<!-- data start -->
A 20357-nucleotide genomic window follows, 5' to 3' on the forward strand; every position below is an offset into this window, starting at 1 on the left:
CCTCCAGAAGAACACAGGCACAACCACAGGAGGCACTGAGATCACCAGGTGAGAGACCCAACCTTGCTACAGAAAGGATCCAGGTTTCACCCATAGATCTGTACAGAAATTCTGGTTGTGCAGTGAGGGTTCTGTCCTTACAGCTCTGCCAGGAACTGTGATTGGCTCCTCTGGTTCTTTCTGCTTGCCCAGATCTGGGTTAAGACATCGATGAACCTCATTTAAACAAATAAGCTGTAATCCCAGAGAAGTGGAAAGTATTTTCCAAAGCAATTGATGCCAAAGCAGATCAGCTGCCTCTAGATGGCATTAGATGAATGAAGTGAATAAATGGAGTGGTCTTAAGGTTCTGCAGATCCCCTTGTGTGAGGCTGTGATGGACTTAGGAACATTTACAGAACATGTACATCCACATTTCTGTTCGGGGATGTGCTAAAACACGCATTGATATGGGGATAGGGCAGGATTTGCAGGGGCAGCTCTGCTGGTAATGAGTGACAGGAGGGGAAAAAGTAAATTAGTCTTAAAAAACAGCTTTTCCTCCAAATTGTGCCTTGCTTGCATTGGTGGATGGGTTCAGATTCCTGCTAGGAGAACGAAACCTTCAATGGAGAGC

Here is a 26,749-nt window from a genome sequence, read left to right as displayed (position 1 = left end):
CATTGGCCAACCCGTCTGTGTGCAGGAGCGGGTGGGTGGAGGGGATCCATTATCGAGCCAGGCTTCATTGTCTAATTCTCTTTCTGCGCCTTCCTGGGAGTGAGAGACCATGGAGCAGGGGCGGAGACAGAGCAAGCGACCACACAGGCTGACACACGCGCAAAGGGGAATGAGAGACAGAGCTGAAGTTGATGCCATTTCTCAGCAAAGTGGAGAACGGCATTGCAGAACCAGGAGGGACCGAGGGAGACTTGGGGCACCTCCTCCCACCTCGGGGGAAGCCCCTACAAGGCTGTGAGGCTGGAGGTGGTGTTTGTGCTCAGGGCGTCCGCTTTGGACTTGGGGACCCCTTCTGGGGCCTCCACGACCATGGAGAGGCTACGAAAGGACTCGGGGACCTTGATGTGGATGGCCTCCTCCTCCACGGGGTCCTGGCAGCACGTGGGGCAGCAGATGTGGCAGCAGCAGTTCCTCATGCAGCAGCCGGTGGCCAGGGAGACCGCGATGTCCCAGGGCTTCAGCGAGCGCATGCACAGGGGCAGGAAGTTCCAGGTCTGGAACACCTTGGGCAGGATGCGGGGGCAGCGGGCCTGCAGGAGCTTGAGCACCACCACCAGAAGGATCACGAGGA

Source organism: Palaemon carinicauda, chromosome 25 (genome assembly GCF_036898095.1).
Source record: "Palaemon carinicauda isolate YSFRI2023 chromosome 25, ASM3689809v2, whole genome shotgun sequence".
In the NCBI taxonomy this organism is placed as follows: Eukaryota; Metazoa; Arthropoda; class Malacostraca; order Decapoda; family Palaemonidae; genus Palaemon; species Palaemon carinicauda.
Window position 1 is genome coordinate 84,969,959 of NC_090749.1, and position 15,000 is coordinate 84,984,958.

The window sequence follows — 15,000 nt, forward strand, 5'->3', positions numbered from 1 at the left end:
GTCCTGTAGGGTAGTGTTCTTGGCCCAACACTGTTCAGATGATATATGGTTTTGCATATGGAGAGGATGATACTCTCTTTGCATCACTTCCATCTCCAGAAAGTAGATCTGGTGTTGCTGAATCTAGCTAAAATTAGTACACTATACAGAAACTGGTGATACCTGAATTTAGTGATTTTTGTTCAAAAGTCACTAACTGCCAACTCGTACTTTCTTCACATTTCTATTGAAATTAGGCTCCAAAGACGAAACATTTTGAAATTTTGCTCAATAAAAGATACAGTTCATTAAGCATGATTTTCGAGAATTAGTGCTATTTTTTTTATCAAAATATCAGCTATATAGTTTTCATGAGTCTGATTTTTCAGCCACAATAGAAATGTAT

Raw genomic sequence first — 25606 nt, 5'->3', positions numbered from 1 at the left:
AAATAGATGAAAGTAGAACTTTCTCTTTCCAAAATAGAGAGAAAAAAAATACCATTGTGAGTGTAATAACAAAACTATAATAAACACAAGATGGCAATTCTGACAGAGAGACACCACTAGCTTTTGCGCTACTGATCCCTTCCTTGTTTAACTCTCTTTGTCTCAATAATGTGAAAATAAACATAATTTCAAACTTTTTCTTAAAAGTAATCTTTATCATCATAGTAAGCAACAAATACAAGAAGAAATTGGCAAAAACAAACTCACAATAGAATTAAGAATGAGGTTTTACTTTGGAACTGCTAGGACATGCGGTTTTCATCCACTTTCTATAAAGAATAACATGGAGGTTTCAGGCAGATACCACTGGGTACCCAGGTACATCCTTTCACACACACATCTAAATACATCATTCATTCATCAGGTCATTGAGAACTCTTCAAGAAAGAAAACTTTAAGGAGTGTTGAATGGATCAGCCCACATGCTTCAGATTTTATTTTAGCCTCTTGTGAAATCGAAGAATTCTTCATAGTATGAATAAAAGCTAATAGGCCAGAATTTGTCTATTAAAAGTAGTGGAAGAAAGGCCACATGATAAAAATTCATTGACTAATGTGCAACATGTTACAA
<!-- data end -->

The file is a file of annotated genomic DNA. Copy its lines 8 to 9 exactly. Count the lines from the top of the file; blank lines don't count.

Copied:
Window position 1 is genome coordinate 84,969,959 of NC_090749.1, and position 15,000 is coordinate 84,984,958.

The window sequence follows — 15,000 nt, forward strand, 5'->3', positions numbered from 1 at the left end: